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Emily was desperate to please her father, which is why so many suitors went by the wayside. He influenced her actions so much, that after he died she refused to let them take him right away.
Because she missed many chances to marry because of her father's influence, she seemed desperate to hang on to her last chance, Homer.
Emily's relationship with her father can be vividly seen in what the narrator describes as "the tableau" they had constructed of her: Miss Emily a slender figure in white in the background, her father a spraddled silhouette in the foreground, his back to her and clutching a horsewhip, the two of them framed by the back-flung door." We see in this "tableau" his violence and dominance, and her youthful femininity. He was controlling, refusing her a life of her own or a husband, and he cared little, for in this picture (as the townspeople imagine them) he has his back to her. The image of the horsewhip is particularly disturbing, especially when we consider how violent she was in killing Homer to keep him. One suspects that her father might have, in a similar way, used that horsewhip on her to keep her.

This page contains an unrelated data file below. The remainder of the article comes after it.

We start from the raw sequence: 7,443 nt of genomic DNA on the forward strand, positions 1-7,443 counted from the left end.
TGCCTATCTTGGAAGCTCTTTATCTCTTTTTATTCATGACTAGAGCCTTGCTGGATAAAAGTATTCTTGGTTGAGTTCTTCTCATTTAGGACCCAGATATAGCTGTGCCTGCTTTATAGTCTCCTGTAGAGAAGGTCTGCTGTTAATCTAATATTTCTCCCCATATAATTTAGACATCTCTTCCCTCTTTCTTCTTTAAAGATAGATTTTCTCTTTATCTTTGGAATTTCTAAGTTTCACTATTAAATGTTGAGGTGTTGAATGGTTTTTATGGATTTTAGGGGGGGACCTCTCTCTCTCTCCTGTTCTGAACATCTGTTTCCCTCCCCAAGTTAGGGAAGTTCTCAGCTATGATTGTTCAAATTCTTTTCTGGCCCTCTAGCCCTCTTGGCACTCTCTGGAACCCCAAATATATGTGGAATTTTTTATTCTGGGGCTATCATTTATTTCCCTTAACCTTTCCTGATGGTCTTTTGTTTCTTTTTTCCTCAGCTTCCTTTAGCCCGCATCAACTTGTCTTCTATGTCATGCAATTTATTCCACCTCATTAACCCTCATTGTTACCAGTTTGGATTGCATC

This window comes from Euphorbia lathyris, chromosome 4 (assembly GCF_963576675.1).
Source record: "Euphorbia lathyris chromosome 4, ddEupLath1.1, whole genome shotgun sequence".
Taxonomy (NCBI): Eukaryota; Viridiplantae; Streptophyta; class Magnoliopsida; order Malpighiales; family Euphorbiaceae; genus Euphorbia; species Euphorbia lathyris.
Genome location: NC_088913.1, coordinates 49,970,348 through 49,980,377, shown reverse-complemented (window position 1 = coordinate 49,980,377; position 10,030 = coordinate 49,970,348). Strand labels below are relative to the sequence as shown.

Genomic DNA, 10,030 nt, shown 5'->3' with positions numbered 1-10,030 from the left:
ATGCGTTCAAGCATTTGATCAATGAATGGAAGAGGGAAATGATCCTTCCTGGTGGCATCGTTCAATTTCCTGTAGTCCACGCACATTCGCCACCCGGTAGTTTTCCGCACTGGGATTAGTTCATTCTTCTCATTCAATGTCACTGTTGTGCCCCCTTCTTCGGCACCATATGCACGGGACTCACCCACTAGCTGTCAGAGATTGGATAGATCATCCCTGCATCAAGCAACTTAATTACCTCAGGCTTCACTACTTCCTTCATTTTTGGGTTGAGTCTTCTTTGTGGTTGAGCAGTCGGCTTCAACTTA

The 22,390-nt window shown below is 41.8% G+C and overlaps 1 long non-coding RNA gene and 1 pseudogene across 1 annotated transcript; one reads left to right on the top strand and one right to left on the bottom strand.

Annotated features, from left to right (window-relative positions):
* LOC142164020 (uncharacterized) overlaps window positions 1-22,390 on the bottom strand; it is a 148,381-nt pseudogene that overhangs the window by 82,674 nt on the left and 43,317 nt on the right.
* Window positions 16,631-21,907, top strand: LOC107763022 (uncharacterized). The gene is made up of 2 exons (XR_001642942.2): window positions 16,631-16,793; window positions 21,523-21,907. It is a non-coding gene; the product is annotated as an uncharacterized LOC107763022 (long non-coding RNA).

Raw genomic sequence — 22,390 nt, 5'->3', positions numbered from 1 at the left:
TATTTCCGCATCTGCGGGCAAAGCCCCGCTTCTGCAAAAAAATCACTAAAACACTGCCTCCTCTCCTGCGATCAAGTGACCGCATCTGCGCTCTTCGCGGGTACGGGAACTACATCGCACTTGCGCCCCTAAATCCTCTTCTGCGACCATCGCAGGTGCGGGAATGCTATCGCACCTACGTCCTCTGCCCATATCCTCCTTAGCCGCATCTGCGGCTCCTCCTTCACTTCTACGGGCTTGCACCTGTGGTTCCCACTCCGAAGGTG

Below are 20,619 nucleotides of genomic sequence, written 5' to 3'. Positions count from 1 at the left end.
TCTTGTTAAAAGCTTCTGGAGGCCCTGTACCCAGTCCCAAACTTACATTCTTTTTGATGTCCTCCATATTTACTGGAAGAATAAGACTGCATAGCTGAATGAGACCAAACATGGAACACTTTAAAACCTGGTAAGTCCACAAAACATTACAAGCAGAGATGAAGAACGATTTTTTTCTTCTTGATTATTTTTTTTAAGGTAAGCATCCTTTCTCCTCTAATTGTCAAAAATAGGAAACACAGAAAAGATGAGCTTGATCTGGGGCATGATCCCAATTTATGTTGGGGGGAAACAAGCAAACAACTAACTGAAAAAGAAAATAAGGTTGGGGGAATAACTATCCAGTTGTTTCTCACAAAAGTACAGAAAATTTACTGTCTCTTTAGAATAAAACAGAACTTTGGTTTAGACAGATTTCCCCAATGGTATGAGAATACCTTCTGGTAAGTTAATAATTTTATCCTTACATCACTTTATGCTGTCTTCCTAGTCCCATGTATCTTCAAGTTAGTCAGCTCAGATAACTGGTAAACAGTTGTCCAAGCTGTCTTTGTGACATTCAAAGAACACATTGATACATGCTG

There is a picture of her father where he is holding a whip which suggests, perhaps, that he was quite a stern man who dictated every facet of her life. She struggles to please him and hold on to everything he represents including the Old South.
she was angry from her father becuse he refused to let her date with anyone and he used to protect her
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